It’s been another quiet week up here by the lake and the only event of consequence has been the incessant rain that continues to dominate the weather patterns in and around Pattaya. A couple of days ago I think I counted 18 hours of non-stop rain.
Fortunately we have no flooding up here in the east of the city, but Pattaya itself suffers from continual flash floods as the storm water drains through to the sea.
If it’s anything like last year, the rain will continue through to the end of October and possibly the first week or two weeks of November before it goes elsewhere until next April or May.
As many of you will have noticed, I have been pretty occupied on the book front this week and have been busy getting ‘A Lust of Life’ up and running on the Amazon-Kindle website, and doing a bit of promotional work.
This weekend saw a three day FREE period to download my book and hopefully that will enable many of my readers who had not previously got round to downloading it to do so for nothing. Also, hopefully I may receive a few positive reviews of the book in the ‘customer review’ section on the Amazon website, which might help me earn a few pennies.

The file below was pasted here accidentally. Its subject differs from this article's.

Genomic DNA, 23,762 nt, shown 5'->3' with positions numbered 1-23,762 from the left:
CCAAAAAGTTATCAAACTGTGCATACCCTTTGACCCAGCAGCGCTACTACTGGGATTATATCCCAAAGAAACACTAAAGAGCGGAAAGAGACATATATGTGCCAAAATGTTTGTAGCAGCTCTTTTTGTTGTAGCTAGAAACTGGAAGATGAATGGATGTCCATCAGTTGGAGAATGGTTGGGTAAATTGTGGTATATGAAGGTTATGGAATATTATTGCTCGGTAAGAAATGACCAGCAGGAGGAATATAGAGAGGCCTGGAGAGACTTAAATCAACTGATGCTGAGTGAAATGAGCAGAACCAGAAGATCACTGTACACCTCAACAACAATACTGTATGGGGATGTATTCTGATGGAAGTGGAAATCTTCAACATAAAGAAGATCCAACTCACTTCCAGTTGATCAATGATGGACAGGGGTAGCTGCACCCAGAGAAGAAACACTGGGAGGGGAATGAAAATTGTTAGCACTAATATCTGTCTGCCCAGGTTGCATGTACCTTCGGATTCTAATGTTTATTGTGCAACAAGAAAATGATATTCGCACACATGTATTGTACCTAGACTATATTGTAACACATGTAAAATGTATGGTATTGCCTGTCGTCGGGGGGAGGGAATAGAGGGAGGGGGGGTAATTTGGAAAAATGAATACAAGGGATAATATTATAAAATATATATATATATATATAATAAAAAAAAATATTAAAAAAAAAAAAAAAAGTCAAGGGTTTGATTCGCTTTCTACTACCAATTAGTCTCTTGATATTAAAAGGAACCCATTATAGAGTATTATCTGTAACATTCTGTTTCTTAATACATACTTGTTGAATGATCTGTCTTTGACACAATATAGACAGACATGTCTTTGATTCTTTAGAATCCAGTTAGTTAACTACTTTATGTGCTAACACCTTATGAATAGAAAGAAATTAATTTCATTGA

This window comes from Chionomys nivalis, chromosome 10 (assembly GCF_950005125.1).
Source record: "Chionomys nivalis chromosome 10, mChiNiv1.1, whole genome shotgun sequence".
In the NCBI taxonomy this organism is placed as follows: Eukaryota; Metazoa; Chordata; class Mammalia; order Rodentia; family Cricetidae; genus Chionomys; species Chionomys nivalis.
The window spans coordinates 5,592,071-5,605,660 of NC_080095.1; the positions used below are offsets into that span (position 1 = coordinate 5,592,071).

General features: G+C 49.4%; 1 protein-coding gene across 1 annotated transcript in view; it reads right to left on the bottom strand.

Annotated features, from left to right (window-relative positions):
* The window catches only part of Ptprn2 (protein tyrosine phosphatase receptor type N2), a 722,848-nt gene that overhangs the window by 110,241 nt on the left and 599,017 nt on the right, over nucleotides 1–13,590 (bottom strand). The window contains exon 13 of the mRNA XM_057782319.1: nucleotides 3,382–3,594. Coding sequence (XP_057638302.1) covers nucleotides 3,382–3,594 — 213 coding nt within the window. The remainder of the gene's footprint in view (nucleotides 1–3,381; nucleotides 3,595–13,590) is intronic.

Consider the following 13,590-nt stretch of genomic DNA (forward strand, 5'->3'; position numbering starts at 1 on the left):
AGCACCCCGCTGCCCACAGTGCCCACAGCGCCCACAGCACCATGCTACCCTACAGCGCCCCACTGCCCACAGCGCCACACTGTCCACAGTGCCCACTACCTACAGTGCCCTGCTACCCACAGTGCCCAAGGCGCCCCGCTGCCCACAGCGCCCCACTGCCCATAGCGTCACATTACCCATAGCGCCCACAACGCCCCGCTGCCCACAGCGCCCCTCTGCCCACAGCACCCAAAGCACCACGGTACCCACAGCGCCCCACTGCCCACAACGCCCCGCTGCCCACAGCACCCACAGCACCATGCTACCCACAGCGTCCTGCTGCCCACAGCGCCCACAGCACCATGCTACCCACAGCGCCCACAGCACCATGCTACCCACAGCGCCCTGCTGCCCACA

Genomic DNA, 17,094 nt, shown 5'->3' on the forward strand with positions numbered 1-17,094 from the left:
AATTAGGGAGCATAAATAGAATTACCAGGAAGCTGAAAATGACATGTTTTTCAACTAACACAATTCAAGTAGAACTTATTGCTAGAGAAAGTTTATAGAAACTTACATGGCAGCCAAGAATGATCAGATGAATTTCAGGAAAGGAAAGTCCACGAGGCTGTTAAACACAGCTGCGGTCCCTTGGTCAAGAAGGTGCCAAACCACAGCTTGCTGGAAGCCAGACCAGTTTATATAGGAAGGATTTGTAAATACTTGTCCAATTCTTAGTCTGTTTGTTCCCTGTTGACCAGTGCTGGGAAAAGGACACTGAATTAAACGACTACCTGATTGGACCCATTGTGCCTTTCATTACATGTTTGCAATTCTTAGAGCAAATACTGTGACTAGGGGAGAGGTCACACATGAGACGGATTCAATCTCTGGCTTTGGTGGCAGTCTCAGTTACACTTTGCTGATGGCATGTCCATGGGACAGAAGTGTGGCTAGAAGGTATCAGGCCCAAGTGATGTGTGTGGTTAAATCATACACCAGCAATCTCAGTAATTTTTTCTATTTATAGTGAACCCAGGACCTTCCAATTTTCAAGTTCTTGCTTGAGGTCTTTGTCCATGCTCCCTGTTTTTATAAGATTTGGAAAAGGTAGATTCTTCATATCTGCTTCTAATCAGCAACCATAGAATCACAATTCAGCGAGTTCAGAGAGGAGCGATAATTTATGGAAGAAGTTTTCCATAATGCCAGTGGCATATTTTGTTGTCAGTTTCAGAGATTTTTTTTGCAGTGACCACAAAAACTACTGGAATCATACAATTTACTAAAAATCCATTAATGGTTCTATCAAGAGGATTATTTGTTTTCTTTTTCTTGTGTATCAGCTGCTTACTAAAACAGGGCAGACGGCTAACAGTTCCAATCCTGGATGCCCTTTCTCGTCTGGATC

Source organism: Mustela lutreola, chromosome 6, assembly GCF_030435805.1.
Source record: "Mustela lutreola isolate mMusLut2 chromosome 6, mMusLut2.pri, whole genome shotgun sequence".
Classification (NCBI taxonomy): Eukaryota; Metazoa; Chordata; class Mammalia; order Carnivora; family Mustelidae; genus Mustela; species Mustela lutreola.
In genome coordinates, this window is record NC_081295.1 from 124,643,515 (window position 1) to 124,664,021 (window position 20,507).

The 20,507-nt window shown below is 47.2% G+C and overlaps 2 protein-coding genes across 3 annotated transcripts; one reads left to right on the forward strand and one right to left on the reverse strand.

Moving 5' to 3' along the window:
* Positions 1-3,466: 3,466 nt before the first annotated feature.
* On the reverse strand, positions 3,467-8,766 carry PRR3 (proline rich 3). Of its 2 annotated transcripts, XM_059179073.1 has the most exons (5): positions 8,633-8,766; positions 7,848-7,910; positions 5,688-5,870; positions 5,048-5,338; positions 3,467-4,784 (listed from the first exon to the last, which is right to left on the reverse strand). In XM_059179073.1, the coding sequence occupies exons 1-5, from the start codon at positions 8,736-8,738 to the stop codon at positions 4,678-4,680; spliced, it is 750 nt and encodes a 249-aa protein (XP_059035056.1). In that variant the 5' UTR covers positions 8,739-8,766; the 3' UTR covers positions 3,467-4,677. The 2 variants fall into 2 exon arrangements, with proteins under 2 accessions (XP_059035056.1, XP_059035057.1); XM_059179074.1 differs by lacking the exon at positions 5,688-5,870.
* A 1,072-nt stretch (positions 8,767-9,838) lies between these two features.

Madju-Raj – The Messenger of Death
I was going to start working on another potential business venture this week, but I confess that I became distracted by reviewing some of my old literary work – in particular, my first novel, which I completed back in 2003, just before I moved permanently back to Thailand.
I wrote this novel after successfully finding a publisher for my collection of short stories. (‘Tales from Thailand’). After finishing the novel, I distributed the manuscript to a number of publishers and agents. One agent showed an interest in working with me on this project, but after several rounds of correspondence, I gave up as I felt the agent was asking far too much in the way of re-writing and in particular, she suggested that the whole plot lacked credibility. I decided to shelve the whole project as it seemed to me that the book simply wasn’t up to scratch.